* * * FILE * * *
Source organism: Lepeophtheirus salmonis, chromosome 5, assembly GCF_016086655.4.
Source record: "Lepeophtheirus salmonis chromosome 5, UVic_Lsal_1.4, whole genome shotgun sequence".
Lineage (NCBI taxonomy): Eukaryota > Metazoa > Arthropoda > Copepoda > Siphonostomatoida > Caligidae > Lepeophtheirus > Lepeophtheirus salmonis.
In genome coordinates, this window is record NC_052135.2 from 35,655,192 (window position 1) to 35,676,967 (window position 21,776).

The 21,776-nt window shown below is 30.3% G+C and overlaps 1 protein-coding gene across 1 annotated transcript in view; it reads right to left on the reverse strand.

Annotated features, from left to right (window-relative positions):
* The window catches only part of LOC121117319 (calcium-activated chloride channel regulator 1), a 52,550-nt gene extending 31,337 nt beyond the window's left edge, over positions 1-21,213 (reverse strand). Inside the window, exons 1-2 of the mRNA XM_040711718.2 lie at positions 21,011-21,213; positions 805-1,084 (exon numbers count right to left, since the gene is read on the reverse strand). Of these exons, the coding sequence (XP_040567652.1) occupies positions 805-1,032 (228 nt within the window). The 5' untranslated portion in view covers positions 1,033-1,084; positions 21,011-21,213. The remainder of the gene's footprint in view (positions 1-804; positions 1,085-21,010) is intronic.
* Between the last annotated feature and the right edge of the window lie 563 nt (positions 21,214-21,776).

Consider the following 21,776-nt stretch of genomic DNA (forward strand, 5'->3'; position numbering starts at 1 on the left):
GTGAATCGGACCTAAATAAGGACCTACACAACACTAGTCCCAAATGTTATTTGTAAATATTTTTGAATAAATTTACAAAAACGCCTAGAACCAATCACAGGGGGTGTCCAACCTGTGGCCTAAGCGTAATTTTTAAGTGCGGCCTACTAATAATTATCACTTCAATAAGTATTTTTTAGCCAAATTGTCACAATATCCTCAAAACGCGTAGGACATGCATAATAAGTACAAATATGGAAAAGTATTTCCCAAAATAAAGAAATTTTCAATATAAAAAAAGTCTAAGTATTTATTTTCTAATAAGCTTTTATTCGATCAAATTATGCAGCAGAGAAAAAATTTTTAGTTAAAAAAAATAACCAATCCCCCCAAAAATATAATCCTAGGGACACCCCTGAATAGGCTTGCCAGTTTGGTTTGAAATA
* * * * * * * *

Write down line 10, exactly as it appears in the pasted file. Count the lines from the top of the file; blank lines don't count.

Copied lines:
GTGAATCGGACCTAAATAAGGACCTACACAACACTAGTCCCAAATGTTATTTGTAAATATTTTTGAATAAATTTACAAAAACGCCTAGAACCAATCACAGGGGGTGTCCAACCTGTGGCCTAAGCGTAATTTTTAAGTGCGGCCTACTAATAATTATCACTTCAATAAGTATTTTTTAGCCAAATTGTCACAATATCCTCAAAACGCGTAGGACATGCATAATAAGTACAAATATGGAAAAGTATTTCCCAAAATAAAGAAATTTTCAATATAAAAAAAGTCTAAGTATTTATTTTCTAATAAGCTTTTATTCGATCAAATTATGCAGCAGAGAAAAAATTTTTAGTTAAAAAAAATAACCAATCCCCCCAAAAATATAATCCTAGGGACACCCCTGAATAGGCTTGCCAGTTTGGTTTGAAATA